Archive for April, 2012

I played a horrific amount of Civilisation 5 yesterday. I mean truly horrific. By the end of it, I was seeing the world in hexagons (the map of the world is divided up into hexagons that you can move your farm workers/trains/giant death robots around on). It was probably a really bad idea to play for as long as I did, but the whole hexagon thing did get me thinking about the effect that video games have on people. I play video games a lot and am not particularly violent, even though most of my games involve pulverising anything in my path with the biggest gun I can possibly find, and believe that whilst video games have the capacity to teach violence, they don’t always do so and can in fact help us develop in different areas.

There has always been controversy over the violence presented in video games. With my basic understanding of Social Learning Theory as presented by Bandura, Ross and Ross, I can see how people would assume that if their child plays a violent video game, they would then become violent. The two students who carried out the Columbine High School Massacre make direct references to the game Doom in the video they made before the attack. This if anything would make it seem that video games have a negative effect upon us, and there is substantial evidence for this. Anderson and Bushman (2001) conducted a meta-study investigating (you guessed it) violent video games and violent behaviour, finding that they did make people violent. I don’t think its as bad as this though, I know a lot of people who play video games and are also not particularly violent. So I kept digging and found Ferguson’s 2007 meta-analysis study, in which he found that violent video games increased visuo-spatial cognition whilst also declaring that violent video games did not increase violent behaviours. In the study however he did adjust effect sizes in “biased publications”, so I’m not sure how totally confident I can be of his last statement being 100% true.

Games in general seem to be good for one thing though, learning. Not all video games are violent, and some that are don’t just focus on violence. James Gee gave a keynote address to the curriculum corporation in 2006,  wherein he details how video games can help to teach people skills such as cross-functional teamwork, empathy for complex systems, and self-identity. The address ends with James saying that “video games won’t be able to do all these good things by themselves”, and its something I agree with. Just as they won’t be able to do good on their own (in many games where cross-functional teamwork is an option, you can completely ignore it), they won’t be a ble to do bad on their own. I believe that as long as people know that what they are playing is not real and probably could never happen in real life, it will restrain many of the violent effects that the game could possibly have on them. If you know what you are doing couldn’t happen in real life, you hopefully won’t try to do it in real life.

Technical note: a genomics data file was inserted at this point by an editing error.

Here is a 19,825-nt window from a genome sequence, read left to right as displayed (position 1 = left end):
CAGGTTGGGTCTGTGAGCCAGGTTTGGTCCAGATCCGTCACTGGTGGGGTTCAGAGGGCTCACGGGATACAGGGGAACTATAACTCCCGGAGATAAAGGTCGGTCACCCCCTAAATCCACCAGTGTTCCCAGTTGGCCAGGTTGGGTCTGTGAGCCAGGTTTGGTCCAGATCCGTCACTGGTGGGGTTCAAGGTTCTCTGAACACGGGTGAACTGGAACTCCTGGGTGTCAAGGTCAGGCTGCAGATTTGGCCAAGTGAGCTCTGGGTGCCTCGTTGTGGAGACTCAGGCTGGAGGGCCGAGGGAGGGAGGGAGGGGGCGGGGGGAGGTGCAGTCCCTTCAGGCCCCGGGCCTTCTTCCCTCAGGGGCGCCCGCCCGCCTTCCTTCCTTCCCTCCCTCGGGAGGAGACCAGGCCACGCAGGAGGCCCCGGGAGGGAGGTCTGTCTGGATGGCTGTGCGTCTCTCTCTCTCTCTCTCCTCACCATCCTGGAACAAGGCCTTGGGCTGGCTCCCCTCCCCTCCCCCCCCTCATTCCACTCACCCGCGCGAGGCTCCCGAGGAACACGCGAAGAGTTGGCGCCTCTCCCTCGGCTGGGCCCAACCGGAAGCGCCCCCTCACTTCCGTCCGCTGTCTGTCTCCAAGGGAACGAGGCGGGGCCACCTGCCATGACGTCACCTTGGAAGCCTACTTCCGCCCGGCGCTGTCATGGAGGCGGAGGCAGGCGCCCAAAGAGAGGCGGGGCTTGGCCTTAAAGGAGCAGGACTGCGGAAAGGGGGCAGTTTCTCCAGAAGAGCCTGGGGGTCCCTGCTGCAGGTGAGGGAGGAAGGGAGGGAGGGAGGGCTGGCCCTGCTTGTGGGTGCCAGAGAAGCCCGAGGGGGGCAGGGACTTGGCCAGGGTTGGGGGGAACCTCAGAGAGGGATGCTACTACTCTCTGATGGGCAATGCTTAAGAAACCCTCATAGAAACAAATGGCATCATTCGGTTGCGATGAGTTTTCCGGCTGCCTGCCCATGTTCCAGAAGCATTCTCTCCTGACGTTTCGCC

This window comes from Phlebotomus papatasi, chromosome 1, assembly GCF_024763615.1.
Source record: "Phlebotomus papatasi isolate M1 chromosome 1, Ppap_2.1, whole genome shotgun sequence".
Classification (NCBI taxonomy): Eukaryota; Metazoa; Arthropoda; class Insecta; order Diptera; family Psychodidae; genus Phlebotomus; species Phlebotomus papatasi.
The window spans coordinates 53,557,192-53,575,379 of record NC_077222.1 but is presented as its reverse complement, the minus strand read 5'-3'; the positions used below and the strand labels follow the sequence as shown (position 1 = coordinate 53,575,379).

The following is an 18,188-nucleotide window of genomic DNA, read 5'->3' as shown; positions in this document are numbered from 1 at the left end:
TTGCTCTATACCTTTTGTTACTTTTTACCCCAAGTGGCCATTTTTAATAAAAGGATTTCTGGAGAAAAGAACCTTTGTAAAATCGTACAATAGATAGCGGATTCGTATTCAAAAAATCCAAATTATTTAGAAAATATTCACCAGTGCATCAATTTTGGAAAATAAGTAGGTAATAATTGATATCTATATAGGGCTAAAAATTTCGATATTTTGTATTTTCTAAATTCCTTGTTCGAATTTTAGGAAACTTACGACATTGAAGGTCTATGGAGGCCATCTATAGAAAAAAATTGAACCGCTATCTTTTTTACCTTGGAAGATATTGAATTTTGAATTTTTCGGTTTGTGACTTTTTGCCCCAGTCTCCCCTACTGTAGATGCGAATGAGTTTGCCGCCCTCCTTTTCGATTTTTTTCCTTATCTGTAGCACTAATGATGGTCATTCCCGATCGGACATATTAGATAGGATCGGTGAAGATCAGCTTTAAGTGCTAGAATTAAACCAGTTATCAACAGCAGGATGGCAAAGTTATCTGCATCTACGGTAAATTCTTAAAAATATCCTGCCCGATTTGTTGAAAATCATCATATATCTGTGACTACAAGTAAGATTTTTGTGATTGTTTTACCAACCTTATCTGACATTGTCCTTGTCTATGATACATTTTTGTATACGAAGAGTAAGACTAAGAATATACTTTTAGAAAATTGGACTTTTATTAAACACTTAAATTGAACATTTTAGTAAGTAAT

Video games can be bad, we’ve seen how they can influence people from the high school massacre to the Anderson and Bushman study, yet we can’t say exactly how much they’ll effect people as I believe that its a very individual thing, different people will be effected differently. Some may not even be effected at all, and there can be benefits of playing them, seen in Ferguson’s study and Jame’s keynote show. I think that as long as people stick to the age limits given to each game, and play them knowing full well that they are just simulations and no matter how immersive, still not real, then they can not be as damaging as they have been made out to be, and not lead to increasingly violent or negative behaviour.

http://pss.sagepub.com/content/12/5/353.short Anderson and Bushman, (2001). Effects of violent video games on aggresive behaviour.

http://www.springerlink.com/content/66217176984×7477/ Ferguson, (2007). Meta-analytic study of postive and negative effects of video games.

http://cmslive.curriculum.edu.au/leader/default.asp?id=16866&issueID=10696 James Gee’s keynote address (2006)


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